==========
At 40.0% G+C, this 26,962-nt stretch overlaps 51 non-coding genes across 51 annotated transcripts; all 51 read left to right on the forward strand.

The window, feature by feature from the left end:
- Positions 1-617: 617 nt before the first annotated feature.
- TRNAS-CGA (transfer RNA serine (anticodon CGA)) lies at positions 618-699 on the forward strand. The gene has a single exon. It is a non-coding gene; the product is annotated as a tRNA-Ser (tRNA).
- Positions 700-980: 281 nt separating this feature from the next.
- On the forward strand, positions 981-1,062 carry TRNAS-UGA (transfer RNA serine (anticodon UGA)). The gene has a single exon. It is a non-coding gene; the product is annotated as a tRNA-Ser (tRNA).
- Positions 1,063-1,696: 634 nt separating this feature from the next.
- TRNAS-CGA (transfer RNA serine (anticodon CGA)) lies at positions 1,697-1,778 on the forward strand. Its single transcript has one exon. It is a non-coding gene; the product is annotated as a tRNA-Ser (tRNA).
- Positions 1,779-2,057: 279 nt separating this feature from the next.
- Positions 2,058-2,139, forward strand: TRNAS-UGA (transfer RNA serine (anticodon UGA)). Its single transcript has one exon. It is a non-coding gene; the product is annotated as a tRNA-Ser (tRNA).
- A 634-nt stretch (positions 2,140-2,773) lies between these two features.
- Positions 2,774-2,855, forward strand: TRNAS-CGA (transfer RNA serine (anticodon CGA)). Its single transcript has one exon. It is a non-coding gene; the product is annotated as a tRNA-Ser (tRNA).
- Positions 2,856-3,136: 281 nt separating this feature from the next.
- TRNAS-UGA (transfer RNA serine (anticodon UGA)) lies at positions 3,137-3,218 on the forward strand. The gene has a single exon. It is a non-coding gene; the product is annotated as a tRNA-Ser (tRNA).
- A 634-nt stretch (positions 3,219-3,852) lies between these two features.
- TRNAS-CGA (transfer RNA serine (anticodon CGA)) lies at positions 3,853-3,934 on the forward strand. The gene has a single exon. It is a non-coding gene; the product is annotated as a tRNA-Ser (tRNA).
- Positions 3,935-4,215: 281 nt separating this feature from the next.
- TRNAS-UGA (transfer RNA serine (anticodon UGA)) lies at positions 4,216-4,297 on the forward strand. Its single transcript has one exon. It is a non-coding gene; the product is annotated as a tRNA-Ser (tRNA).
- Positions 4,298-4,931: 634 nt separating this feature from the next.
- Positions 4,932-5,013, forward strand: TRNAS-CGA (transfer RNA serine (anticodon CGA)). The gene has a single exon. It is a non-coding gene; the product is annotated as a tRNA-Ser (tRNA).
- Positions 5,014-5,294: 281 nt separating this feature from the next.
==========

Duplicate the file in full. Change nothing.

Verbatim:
At 40.0% G+C, this 26,962-nt stretch overlaps 51 non-coding genes across 51 annotated transcripts; all 51 read left to right on the forward strand.

The window, feature by feature from the left end:
- Positions 1-617: 617 nt before the first annotated feature.
- TRNAS-CGA (transfer RNA serine (anticodon CGA)) lies at positions 618-699 on the forward strand. The gene has a single exon. It is a non-coding gene; the product is annotated as a tRNA-Ser (tRNA).
- Positions 700-980: 281 nt separating this feature from the next.
- On the forward strand, positions 981-1,062 carry TRNAS-UGA (transfer RNA serine (anticodon UGA)). The gene has a single exon. It is a non-coding gene; the product is annotated as a tRNA-Ser (tRNA).
- Positions 1,063-1,696: 634 nt separating this feature from the next.
- TRNAS-CGA (transfer RNA serine (anticodon CGA)) lies at positions 1,697-1,778 on the forward strand. Its single transcript has one exon. It is a non-coding gene; the product is annotated as a tRNA-Ser (tRNA).
- Positions 1,779-2,057: 279 nt separating this feature from the next.
- Positions 2,058-2,139, forward strand: TRNAS-UGA (transfer RNA serine (anticodon UGA)). Its single transcript has one exon. It is a non-coding gene; the product is annotated as a tRNA-Ser (tRNA).
- A 634-nt stretch (positions 2,140-2,773) lies between these two features.
- Positions 2,774-2,855, forward strand: TRNAS-CGA (transfer RNA serine (anticodon CGA)). Its single transcript has one exon. It is a non-coding gene; the product is annotated as a tRNA-Ser (tRNA).
- Positions 2,856-3,136: 281 nt separating this feature from the next.
- TRNAS-UGA (transfer RNA serine (anticodon UGA)) lies at positions 3,137-3,218 on the forward strand. The gene has a single exon. It is a non-coding gene; the product is annotated as a tRNA-Ser (tRNA).
- A 634-nt stretch (positions 3,219-3,852) lies between these two features.
- TRNAS-CGA (transfer RNA serine (anticodon CGA)) lies at positions 3,853-3,934 on the forward strand. The gene has a single exon. It is a non-coding gene; the product is annotated as a tRNA-Ser (tRNA).
- Positions 3,935-4,215: 281 nt separating this feature from the next.
- TRNAS-UGA (transfer RNA serine (anticodon UGA)) lies at positions 4,216-4,297 on the forward strand. Its single transcript has one exon. It is a non-coding gene; the product is annotated as a tRNA-Ser (tRNA).
- Positions 4,298-4,931: 634 nt separating this feature from the next.
- Positions 4,932-5,013, forward strand: TRNAS-CGA (transfer RNA serine (anticodon CGA)). The gene has a single exon. It is a non-coding gene; the product is annotated as a tRNA-Ser (tRNA).
- Positions 5,014-5,294: 281 nt separating this feature from the next.